This park was established in 1957. Skookumchuck Narrows Park provides trails and viewing areas for visitors who wish to experience the awesome power of incredibly turbulent tidal rapids. On a 3 metre tide, 200 billion gallons of water flow through the narrows connecting Sechelt and Jervis Inlet.
The difference in water levels between one side of the rapids and the other sometimes exceeds 2 metres in height. Current speeds can exceed 30km/hr. The rapids are famous for their spectacular whirlpools and whitewater.
There are opportunities to view tidal rapids, waterfowl and abundant marine life at various tidal levels. Brown Lake provides further waterfowl viewing opportunities.
Tidal reports for the best viewing times of the Skookumchuck Narrows are available on the Sunshine Coast Tourism website
Established Date: August 25, 1957
Park Size: 123 hectares
When using these waters, know the tides and cross the narrows at high or low slack tide. Only very experienced paddlers should attempt the rapids at high tide.
Private land adjoins the access road to the park, your respect of these lands is appreciated. Please do not trespass over private property.
For your own safety and the preservation of the park, obey posted signs and keep to designated trails. Shortcutting trails destroys plant life and soil structure.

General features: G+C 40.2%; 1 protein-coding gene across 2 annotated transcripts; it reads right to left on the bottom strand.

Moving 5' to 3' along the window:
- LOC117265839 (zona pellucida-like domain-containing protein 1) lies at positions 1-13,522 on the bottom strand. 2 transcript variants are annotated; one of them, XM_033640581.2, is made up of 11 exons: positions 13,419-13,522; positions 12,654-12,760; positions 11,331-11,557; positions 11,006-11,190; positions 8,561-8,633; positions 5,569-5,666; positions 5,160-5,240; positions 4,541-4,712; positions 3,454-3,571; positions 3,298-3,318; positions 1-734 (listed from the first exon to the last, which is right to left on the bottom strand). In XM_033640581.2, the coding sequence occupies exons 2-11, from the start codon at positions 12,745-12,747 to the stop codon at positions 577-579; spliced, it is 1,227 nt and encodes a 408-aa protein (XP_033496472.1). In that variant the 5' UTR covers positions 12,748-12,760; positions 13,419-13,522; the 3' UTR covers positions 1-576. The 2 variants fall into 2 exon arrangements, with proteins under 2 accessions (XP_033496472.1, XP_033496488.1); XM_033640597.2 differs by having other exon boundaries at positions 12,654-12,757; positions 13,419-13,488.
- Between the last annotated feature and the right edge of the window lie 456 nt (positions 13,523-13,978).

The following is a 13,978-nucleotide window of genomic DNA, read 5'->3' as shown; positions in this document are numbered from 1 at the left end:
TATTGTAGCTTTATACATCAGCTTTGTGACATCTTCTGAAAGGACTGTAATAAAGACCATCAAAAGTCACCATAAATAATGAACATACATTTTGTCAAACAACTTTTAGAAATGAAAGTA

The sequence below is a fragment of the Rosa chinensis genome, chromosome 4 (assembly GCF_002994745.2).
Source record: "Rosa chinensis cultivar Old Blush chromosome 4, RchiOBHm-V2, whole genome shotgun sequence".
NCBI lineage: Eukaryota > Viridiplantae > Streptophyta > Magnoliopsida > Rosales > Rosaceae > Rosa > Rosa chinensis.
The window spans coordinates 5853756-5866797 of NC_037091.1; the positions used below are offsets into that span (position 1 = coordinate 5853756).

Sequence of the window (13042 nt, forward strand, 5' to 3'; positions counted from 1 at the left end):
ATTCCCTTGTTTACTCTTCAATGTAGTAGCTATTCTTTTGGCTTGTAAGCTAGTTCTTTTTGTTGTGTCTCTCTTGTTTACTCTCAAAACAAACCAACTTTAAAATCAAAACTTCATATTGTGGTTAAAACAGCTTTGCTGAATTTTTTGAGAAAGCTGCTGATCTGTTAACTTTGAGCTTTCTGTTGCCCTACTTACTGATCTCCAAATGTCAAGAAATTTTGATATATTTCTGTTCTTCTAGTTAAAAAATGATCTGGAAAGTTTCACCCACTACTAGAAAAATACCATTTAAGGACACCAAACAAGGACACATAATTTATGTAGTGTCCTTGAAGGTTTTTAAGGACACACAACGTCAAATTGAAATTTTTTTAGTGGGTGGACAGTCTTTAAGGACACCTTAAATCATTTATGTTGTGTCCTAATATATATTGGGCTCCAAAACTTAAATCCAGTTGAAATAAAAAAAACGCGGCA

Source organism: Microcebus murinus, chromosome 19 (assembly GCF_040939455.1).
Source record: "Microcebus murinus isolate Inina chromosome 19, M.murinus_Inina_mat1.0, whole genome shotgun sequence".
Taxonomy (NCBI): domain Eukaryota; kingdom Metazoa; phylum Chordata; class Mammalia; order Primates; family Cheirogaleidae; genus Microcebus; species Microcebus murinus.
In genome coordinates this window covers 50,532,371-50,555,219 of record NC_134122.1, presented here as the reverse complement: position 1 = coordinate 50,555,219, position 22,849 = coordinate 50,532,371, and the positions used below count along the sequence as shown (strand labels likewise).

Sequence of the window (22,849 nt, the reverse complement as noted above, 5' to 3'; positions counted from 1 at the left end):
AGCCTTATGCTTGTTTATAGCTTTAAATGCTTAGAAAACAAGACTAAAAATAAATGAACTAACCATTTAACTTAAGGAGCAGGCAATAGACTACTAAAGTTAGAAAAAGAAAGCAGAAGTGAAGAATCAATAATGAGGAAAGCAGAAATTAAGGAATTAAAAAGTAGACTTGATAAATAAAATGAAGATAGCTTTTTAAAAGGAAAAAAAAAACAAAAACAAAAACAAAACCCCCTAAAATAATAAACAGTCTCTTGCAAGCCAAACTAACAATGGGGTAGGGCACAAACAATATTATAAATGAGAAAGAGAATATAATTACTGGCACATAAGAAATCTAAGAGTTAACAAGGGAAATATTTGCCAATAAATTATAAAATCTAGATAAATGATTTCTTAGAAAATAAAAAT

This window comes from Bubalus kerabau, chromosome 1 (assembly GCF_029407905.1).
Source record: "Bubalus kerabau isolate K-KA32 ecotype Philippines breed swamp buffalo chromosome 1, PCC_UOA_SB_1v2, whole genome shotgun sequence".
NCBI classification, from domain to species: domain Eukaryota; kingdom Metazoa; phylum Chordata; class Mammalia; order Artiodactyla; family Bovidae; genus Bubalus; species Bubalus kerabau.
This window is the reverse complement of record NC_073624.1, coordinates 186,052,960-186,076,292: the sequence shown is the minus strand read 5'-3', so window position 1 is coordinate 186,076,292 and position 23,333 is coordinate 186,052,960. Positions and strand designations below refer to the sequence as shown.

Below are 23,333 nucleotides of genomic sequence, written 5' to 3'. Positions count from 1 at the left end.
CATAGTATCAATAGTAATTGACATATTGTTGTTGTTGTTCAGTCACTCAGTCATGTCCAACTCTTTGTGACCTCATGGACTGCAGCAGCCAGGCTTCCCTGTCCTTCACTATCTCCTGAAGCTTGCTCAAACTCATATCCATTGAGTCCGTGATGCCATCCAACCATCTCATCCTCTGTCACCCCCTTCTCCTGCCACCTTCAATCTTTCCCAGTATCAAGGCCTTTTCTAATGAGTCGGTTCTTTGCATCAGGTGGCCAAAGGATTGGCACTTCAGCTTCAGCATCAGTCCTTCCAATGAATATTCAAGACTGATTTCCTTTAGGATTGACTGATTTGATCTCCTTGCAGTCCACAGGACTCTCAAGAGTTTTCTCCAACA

This park has a fairly flat and easy 4 km (approximately 1 hour) hiking/walking trail leading from the parking lot at Egmont to the prime viewing area for the tidal phenomenon at Roland Point.
Rockfish conservation areas occur within this park. Fishing activities are limited in Rockfish conservation areas. Before you go fishing please refer to the Rockfish conservation area descriptions available from Fisheries and Oceans Canada (DFO). Anyone fishing or angling in British Columbia must have an appropriate licence.
There are opportunities to view tidal rapids, waterfowl, and abundant marine life at various tidal levels. Brown Lake provides further waterfowl viewing opportunities.
This park proudly operated by:
BC Parks honours Indigenous Peoples’ connection to the land and respects the importance of their diverse teachings, traditions, and practices within these territories. This park webpage may not adequately represent the full history of this park and the connection of Indigenous Peoples to this land. We are working in partnership with Indigenous Peoples to update our websites so that they better reflect the history and cultures of these special places.